Engaging students at a personal level is the way to their hearts and minds. Aaron Mendelsohn, a high school teacher in Massachusetts, sent me this note the other day:
I just want to share with you that I have gotten A LOT of mileage out of Persona Especial! What a great activity. Thank You!
When I asked him to elaborate, he replied with this:
Persona Especial has been a success for a number of reasons. I’m gonna start off by sharing what was on my mind when I wrote to you a few days ago: PE is almost a O prep activity. I have all of the questions written up on PowerPoint slides that I display behind the person who is being interviewed (Mike Peto showed me this). The slides are ready to go. I don’t have to wonder about how this activity will work, because it has never gone poorly (I started this last April, after your workshop). Some days it has been mas o menos, and some days it has been really great. In my 10th grade Spanish 1 yesterday, we had our 4th interview of the year and I called on a girl who was absolutely beaming from ear to ear as she sat on the stool.
Persona Especial gives the class an opportunity to really get to know each other. And they like that. It is good social-emotional learning, and they like it too. (I have read Social, as well as other books on your list) I have learned some really interesting things about my students through this activity, and I think it has helped kids to connect with each other.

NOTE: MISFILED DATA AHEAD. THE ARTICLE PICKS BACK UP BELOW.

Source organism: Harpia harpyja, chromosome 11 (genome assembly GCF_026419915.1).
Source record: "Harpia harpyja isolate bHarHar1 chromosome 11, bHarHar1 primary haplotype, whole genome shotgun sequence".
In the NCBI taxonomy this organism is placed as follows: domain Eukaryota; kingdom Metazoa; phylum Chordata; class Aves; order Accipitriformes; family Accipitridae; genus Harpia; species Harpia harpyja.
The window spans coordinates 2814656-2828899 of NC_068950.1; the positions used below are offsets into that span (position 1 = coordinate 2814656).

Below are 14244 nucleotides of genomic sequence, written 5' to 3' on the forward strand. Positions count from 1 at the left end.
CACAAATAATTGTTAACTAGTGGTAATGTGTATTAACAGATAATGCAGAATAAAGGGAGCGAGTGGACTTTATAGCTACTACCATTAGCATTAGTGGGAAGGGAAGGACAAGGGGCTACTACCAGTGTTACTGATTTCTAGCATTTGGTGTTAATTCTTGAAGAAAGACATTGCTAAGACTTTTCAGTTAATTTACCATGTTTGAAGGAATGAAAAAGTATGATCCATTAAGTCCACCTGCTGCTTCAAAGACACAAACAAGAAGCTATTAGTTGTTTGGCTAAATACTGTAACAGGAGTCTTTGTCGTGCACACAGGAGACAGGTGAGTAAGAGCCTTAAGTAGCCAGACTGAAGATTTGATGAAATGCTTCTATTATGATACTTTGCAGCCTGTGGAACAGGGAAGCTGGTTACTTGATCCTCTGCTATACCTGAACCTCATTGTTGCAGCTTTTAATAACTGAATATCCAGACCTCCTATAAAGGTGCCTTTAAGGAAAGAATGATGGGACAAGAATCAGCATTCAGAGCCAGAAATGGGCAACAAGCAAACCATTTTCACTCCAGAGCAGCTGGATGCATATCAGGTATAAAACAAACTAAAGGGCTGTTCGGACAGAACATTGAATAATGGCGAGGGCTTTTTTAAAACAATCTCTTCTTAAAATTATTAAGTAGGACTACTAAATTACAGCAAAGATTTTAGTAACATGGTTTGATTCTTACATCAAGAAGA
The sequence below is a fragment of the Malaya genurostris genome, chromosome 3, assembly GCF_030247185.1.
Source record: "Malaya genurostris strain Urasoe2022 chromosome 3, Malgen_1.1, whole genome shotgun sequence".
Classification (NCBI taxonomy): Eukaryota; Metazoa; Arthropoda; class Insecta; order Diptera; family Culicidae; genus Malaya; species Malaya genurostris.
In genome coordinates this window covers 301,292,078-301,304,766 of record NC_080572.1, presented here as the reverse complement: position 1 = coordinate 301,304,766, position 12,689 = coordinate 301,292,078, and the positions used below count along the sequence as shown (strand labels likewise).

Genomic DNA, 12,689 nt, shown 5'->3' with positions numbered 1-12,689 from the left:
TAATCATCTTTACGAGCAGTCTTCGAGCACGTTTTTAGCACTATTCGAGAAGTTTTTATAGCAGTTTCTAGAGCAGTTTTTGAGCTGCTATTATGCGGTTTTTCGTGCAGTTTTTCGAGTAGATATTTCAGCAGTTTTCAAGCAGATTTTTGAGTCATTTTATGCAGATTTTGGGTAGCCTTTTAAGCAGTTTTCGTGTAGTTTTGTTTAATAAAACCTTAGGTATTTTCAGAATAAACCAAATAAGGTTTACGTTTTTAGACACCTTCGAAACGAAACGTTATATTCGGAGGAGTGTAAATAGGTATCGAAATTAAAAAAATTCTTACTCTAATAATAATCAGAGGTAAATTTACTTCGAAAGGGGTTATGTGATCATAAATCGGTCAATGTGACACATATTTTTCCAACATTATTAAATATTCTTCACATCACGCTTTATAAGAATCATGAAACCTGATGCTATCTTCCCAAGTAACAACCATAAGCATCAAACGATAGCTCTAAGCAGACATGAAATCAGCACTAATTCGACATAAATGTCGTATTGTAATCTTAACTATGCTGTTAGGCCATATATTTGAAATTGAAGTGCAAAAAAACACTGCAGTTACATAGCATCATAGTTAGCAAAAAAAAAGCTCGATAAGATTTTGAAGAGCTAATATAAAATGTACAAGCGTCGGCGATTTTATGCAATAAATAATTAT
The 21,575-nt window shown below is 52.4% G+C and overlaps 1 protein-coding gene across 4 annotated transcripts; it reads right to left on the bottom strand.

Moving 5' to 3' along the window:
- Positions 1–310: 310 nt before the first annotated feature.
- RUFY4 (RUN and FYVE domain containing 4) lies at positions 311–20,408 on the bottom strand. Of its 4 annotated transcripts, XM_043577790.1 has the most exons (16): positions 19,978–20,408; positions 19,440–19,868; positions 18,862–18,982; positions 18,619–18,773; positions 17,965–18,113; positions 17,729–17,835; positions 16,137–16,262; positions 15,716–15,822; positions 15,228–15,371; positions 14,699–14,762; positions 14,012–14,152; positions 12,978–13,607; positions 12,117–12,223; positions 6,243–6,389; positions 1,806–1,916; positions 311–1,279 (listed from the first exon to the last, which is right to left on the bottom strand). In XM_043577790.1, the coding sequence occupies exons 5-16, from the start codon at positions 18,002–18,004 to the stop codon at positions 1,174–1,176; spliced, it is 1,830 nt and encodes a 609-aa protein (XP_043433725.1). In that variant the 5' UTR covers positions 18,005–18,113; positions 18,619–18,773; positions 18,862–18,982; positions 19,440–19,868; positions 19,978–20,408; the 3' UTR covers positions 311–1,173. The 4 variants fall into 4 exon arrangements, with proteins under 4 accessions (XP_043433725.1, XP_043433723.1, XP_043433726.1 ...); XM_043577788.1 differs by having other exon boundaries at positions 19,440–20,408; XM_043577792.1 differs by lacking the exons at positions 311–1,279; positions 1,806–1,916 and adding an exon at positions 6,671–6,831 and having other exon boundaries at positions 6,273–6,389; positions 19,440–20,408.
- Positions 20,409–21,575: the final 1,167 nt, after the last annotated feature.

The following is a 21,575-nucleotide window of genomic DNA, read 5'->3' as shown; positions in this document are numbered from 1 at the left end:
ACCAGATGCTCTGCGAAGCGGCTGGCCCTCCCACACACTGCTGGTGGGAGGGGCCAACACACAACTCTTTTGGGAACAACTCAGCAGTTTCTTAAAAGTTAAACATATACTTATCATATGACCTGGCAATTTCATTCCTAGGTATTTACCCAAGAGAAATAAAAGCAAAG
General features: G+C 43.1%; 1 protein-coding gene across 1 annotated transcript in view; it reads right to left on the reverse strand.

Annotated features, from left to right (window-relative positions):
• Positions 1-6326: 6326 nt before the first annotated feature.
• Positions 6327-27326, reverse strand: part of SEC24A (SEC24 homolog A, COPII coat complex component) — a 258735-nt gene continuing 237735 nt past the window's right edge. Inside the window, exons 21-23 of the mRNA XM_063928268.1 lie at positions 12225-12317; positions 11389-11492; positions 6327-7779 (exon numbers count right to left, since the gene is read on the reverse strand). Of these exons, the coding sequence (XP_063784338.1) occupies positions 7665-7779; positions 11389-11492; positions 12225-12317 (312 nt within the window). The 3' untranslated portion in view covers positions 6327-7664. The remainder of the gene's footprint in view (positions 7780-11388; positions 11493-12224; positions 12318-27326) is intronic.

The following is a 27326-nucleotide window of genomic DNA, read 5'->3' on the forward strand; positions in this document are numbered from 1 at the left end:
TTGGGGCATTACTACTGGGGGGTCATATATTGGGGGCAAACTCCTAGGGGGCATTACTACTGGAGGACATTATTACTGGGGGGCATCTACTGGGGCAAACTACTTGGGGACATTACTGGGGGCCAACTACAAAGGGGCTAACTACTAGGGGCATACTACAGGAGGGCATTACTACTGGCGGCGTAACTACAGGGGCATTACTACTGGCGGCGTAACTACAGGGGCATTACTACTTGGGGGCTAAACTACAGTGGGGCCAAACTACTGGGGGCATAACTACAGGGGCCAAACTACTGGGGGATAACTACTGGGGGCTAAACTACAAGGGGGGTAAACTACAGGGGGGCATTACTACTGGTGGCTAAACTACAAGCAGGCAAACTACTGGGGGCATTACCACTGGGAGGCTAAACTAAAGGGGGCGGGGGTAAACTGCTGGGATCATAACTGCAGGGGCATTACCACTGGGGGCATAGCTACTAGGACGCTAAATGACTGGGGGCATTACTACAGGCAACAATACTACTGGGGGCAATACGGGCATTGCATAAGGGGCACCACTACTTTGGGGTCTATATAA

When it comes to the write and discuss part- the language that we are using is authentic, and it opens up the door for spontaneously teaching new phrases, expressions, and ways of putting ideas together. I have started doing the write and discuss in the first person, because I don’t think that they get enough input in 1st person. After class, I type it up in the 3rd person and put it on Google Classroom. The next day, we read the 3rd person version in English (I read each line in Spanish, and they read it back in English).
Persona Especial also results in very predicable assessments for kids. They know what they need to study and what they need to do. No excuses. One area I am having trouble with is telling kids (especially Spanish 2) that I don’t accept resume type questions anymore. This is too vague for them. They want to take the low hanging fruit and so I have to get really specific, and say things like- I don’t want to hear about his car, his birthday, how old he is, etc…. although I still ask these questions in the interview, because I want to know.
Well- there is no perfection in teaching, but I think that this is a reliable activity that I will be using for years. Thank You!
This is a typical result of the Persona Especial. Because it is acquisition, rather than learning the interviews do not feel difficult to students. We are trying to get to know a classmate and the only difference is that we are speaking in the target language. It is true compelling input that students want to listen to. When we just speak to the kids and really focus on them, they respond. In this screen time era, students are starved for real human contact and attention from adults. Like Aaron, I do not accept the run-of-the-mill “resume-type” answers, once students get the hang of what we are doing. We want more interesting answers. We want to get to know them.
Well done, Aaron. Keep up the good work.